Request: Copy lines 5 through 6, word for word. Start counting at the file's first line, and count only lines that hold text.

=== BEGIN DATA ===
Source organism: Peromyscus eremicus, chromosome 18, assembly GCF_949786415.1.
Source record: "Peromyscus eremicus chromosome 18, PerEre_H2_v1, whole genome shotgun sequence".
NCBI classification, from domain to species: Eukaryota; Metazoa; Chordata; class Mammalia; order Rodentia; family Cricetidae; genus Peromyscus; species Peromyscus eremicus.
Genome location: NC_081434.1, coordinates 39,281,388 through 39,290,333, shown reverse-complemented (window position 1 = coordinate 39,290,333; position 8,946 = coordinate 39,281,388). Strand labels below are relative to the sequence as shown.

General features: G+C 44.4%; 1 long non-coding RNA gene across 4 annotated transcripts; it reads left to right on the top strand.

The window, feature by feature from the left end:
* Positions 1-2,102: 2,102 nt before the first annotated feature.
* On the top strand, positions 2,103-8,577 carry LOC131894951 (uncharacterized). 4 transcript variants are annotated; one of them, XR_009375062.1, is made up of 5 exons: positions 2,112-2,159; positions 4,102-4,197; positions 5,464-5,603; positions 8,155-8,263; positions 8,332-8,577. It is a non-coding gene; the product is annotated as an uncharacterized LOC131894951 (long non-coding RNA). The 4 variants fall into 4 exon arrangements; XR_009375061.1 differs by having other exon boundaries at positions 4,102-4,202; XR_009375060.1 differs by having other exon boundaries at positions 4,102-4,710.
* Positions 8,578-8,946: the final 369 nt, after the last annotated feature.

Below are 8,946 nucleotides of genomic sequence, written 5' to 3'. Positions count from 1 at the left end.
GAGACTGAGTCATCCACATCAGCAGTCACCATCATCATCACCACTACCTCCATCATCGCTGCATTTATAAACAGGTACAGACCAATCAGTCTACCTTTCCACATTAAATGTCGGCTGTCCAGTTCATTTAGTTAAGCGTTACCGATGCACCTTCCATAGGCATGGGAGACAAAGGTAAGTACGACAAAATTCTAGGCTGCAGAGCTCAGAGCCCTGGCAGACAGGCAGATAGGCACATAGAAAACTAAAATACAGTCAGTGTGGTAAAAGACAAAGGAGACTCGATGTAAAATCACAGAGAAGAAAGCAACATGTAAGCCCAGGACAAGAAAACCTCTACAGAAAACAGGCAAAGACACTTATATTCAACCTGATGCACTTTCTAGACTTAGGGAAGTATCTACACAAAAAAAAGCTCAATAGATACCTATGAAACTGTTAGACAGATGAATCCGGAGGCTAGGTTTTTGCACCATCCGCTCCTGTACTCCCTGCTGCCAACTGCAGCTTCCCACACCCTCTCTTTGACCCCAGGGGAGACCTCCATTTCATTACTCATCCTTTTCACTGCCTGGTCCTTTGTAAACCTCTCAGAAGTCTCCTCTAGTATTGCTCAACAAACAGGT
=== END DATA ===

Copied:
General features: G+C 44.4%; 1 long non-coding RNA gene across 4 annotated transcripts; it reads left to right on the top strand.

The window, feature by feature from the left end: